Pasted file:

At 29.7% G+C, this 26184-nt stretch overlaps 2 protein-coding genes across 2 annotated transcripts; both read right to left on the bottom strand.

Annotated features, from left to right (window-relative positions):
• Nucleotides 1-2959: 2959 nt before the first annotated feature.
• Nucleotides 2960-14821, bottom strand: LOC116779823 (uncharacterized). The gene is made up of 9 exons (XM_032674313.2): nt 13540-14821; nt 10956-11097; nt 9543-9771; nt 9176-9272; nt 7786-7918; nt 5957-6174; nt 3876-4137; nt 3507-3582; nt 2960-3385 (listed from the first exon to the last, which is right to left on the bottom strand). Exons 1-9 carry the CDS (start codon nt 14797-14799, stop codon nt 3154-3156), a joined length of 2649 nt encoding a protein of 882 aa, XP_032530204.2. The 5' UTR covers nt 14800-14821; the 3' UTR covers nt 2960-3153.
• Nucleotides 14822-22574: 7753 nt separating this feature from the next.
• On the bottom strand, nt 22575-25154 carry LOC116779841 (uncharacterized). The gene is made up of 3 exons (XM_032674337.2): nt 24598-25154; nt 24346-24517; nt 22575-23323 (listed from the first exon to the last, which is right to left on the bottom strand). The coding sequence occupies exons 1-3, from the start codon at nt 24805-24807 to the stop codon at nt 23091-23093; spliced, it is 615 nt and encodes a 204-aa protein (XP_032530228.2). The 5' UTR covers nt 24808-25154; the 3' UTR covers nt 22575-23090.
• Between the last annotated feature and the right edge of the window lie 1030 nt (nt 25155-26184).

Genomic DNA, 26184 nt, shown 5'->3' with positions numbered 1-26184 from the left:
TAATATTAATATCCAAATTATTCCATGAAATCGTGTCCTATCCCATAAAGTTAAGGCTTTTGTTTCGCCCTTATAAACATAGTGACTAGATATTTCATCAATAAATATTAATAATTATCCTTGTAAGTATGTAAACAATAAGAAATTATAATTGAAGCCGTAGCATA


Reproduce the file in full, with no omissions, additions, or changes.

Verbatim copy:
At 29.7% G+C, this 26184-nt stretch overlaps 2 protein-coding genes across 2 annotated transcripts; both read right to left on the bottom strand.

Annotated features, from left to right (window-relative positions):
• Nucleotides 1-2959: 2959 nt before the first annotated feature.
• Nucleotides 2960-14821, bottom strand: LOC116779823 (uncharacterized). The gene is made up of 9 exons (XM_032674313.2): nt 13540-14821; nt 10956-11097; nt 9543-9771; nt 9176-9272; nt 7786-7918; nt 5957-6174; nt 3876-4137; nt 3507-3582; nt 2960-3385 (listed from the first exon to the last, which is right to left on the bottom strand). Exons 1-9 carry the CDS (start codon nt 14797-14799, stop codon nt 3154-3156), a joined length of 2649 nt encoding a protein of 882 aa, XP_032530204.2. The 5' UTR covers nt 14800-14821; the 3' UTR covers nt 2960-3153.
• Nucleotides 14822-22574: 7753 nt separating this feature from the next.
• On the bottom strand, nt 22575-25154 carry LOC116779841 (uncharacterized). The gene is made up of 3 exons (XM_032674337.2): nt 24598-25154; nt 24346-24517; nt 22575-23323 (listed from the first exon to the last, which is right to left on the bottom strand). The coding sequence occupies exons 1-3, from the start codon at nt 24805-24807 to the stop codon at nt 23091-23093; spliced, it is 615 nt and encodes a 204-aa protein (XP_032530228.2). The 5' UTR covers nt 24808-25154; the 3' UTR covers nt 22575-23090.
• Between the last annotated feature and the right edge of the window lie 1030 nt (nt 25155-26184).

Genomic DNA, 26184 nt, shown 5'->3' with positions numbered 1-26184 from the left:
TAATATTAATATCCAAATTATTCCATGAAATCGTGTCCTATCCCATAAAGTTAAGGCTTTTGTTTCGCCCTTATAAACATAGTGACTAGATATTTCATCAATAAATATTAATAATTATCCTTGTAAGTATGTAAACAATAAGAAATTATAATTGAAGCCGTAGCATA